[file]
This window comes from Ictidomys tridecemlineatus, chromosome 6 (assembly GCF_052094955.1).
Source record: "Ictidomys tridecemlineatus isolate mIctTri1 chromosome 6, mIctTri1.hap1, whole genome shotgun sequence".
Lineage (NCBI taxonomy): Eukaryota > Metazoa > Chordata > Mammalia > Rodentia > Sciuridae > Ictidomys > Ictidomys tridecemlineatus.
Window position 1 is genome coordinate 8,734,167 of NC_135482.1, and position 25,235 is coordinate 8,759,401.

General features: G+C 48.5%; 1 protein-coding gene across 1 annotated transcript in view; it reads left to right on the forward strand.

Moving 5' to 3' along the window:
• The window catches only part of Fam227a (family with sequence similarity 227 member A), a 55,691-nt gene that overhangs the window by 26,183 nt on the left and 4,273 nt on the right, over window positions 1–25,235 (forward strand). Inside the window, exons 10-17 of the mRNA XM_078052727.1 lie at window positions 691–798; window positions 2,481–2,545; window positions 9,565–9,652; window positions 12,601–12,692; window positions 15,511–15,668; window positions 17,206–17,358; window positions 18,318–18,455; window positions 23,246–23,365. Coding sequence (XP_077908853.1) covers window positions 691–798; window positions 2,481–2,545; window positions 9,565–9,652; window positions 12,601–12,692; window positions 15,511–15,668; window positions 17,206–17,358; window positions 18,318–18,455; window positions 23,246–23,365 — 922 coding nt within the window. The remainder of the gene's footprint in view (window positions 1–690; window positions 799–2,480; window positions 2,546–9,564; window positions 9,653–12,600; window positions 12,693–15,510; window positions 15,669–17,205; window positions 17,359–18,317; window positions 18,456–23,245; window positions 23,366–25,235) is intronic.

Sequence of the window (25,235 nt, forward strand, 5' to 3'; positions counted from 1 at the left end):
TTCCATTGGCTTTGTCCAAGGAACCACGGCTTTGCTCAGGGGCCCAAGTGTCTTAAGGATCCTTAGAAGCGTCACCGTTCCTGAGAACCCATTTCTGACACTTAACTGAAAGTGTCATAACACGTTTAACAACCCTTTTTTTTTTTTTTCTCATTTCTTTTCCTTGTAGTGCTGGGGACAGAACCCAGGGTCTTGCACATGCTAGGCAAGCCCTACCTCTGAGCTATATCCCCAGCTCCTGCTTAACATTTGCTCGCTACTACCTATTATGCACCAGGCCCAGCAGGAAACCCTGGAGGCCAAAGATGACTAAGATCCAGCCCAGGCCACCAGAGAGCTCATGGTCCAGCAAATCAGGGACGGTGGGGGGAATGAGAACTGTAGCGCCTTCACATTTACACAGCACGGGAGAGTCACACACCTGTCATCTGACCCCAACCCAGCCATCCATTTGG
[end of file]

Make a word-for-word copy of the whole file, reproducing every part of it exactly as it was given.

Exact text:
This window comes from Ictidomys tridecemlineatus, chromosome 6 (assembly GCF_052094955.1).
Source record: "Ictidomys tridecemlineatus isolate mIctTri1 chromosome 6, mIctTri1.hap1, whole genome shotgun sequence".
Lineage (NCBI taxonomy): Eukaryota > Metazoa > Chordata > Mammalia > Rodentia > Sciuridae > Ictidomys > Ictidomys tridecemlineatus.
Window position 1 is genome coordinate 8,734,167 of NC_135482.1, and position 25,235 is coordinate 8,759,401.

General features: G+C 48.5%; 1 protein-coding gene across 1 annotated transcript in view; it reads left to right on the forward strand.

Moving 5' to 3' along the window:
• The window catches only part of Fam227a (family with sequence similarity 227 member A), a 55,691-nt gene that overhangs the window by 26,183 nt on the left and 4,273 nt on the right, over window positions 1–25,235 (forward strand). Inside the window, exons 10-17 of the mRNA XM_078052727.1 lie at window positions 691–798; window positions 2,481–2,545; window positions 9,565–9,652; window positions 12,601–12,692; window positions 15,511–15,668; window positions 17,206–17,358; window positions 18,318–18,455; window positions 23,246–23,365. Coding sequence (XP_077908853.1) covers window positions 691–798; window positions 2,481–2,545; window positions 9,565–9,652; window positions 12,601–12,692; window positions 15,511–15,668; window positions 17,206–17,358; window positions 18,318–18,455; window positions 23,246–23,365 — 922 coding nt within the window. The remainder of the gene's footprint in view (window positions 1–690; window positions 799–2,480; window positions 2,546–9,564; window positions 9,653–12,600; window positions 12,693–15,510; window positions 15,669–17,205; window positions 17,359–18,317; window positions 18,456–23,245; window positions 23,366–25,235) is intronic.

Sequence of the window (25,235 nt, forward strand, 5' to 3'; positions counted from 1 at the left end):
TTCCATTGGCTTTGTCCAAGGAACCACGGCTTTGCTCAGGGGCCCAAGTGTCTTAAGGATCCTTAGAAGCGTCACCGTTCCTGAGAACCCATTTCTGACACTTAACTGAAAGTGTCATAACACGTTTAACAACCCTTTTTTTTTTTTTTCTCATTTCTTTTCCTTGTAGTGCTGGGGACAGAACCCAGGGTCTTGCACATGCTAGGCAAGCCCTACCTCTGAGCTATATCCCCAGCTCCTGCTTAACATTTGCTCGCTACTACCTATTATGCACCAGGCCCAGCAGGAAACCCTGGAGGCCAAAGATGACTAAGATCCAGCCCAGGCCACCAGAGAGCTCATGGTCCAGCAAATCAGGGACGGTGGGGGGAATGAGAACTGTAGCGCCTTCACATTTACACAGCACGGGAGAGTCACACACCTGTCATCTGACCCCAACCCAGCCATCCATTTGG